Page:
People in 100 Mile House began experiencing a haze of thick smoke on July 15, and it is causing some sore throats, coughs, headaches – and concerns.
Ralph Adams, B.C. Ministry of Environment’s air quality meteorologist for the Thompson and Cariboo regions, says it is getting more difficult to judge where the smoke is coming from.
“The current situation is that Prince George has very, very high levels of smoke, Quesnel has high levels, while levels in Williams Lake are rising rapidly and levels in Kamloops and Okanagan are not rising.
“We are under a generally southern flow; it’s coming up from the south-western deserts of the United States.”
While the information he saw on July 14 indicated the heavy haze was coming from the fires in eastern Washington State, he notes this should show increases in Kamloops that simply aren’t happening any more.
“It is rather odd that we they are somehow missing Kamloops, so I think … what we are seeing is a combination of events.”
However, Adams adds the large flow is generally stemming from the south to the southwest through the Southern Interior, but as you move north, it tends to move in a curve toward a westerly flow.
The Euchiniko Lakes wildfire located approximately 120 kilometres west of Quesnel was estimated at 2,200 hectares in size, as of July 15.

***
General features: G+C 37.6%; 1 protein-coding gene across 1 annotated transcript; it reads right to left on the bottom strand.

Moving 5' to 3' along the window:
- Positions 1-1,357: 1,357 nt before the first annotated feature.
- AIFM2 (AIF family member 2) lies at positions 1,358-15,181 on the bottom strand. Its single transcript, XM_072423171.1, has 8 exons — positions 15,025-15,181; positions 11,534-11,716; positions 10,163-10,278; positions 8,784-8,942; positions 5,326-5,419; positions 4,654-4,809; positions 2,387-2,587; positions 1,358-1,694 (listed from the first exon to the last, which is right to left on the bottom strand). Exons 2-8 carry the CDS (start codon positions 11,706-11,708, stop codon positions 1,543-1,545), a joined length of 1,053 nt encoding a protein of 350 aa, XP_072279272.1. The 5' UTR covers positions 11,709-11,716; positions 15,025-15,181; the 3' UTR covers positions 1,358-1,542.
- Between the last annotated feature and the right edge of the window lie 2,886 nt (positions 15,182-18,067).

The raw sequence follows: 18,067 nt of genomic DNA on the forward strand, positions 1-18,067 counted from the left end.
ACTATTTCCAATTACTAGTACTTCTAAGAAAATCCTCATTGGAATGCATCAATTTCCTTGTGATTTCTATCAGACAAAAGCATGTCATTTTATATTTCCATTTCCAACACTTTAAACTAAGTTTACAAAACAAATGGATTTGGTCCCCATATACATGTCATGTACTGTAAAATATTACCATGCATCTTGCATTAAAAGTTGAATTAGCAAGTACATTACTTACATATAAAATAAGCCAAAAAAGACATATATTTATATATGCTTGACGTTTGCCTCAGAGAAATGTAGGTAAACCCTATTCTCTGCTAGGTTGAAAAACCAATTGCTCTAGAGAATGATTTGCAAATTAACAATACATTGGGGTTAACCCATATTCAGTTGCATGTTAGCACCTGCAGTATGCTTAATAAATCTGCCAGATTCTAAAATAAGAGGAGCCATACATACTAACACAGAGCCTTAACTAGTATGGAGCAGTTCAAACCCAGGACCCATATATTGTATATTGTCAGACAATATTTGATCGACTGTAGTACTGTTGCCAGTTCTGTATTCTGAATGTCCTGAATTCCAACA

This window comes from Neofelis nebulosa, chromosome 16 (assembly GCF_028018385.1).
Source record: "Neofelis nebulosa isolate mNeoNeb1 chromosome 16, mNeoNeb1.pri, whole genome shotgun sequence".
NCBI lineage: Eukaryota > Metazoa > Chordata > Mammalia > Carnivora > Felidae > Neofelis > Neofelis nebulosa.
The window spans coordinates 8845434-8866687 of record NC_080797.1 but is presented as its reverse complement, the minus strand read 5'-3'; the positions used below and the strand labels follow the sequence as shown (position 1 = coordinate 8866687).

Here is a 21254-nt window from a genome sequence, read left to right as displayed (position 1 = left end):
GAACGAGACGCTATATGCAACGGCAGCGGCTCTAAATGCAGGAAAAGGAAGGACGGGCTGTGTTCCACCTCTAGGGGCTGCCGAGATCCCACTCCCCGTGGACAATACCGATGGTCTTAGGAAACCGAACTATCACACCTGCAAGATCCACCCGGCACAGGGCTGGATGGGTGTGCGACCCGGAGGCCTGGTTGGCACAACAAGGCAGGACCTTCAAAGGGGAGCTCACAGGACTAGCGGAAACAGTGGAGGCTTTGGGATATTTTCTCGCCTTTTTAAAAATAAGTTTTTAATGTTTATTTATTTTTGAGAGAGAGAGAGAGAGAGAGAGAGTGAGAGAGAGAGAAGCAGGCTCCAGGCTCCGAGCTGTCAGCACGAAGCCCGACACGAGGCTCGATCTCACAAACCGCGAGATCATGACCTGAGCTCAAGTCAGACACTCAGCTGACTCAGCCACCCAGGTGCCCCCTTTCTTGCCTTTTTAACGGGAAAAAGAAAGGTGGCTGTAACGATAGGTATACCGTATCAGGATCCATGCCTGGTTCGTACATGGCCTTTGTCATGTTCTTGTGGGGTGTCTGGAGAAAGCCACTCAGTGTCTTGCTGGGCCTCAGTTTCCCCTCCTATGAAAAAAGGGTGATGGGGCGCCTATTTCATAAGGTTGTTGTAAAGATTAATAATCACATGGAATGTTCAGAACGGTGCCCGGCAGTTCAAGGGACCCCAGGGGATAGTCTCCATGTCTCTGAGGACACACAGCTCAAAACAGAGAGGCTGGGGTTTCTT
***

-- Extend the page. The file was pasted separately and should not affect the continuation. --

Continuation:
This is probably fuelling some of the smoke in 100 Mile House, he notes.
“At this point, we don’t really know, but in all likelihood it’s the same smoke that’s affecting Williams Lake. I think what’s happening is some of the smoke from that fire in Quesnel is drifting and Soda Creek is coming downwards and clipping 100 Mile.”
At any given time, there is always the possibility of another fire that they don’t yet know about, as it takes at least 12 hours for the BC Forest Service websites to post new fires of note, he adds.
“We have large fires burning in Washington … we saw it come over Kamloops, but it didn’t come down to ground level. We have a very large fire burning west of Quesnel, we have the Soda Creek fire that’s still burning – so in general, we are surrounded by fires.
“Which ever direction the flow is, we are getting smoke from one of them, and depending how close you are to it, you will get different [air quality] values.”
While only larger centres typically rate an air quality monitoring station and since folks here are complaining of sore throats, coughs and headaches, this should be considered as a health warning, Adams explains.
“The rule of thumb is if you have heavy haze and you can smell smoke, you are probably in values where an advisory would be issued if they could monitor it. There is not a monitor in 100 Mile House.”
He notes the Air Quality Health Index values depend on particulate matter (PM2.5), ozone and nitrogen dioxide.
“What is moving around rapidly now is the PM2.5, so usually in these conditions the PM2.5 and air quality index can get out of sync because one [rating measurement] is three hours and one is 24 hours.”
Recommendations on how to protect your health in times of heavy smoke is online at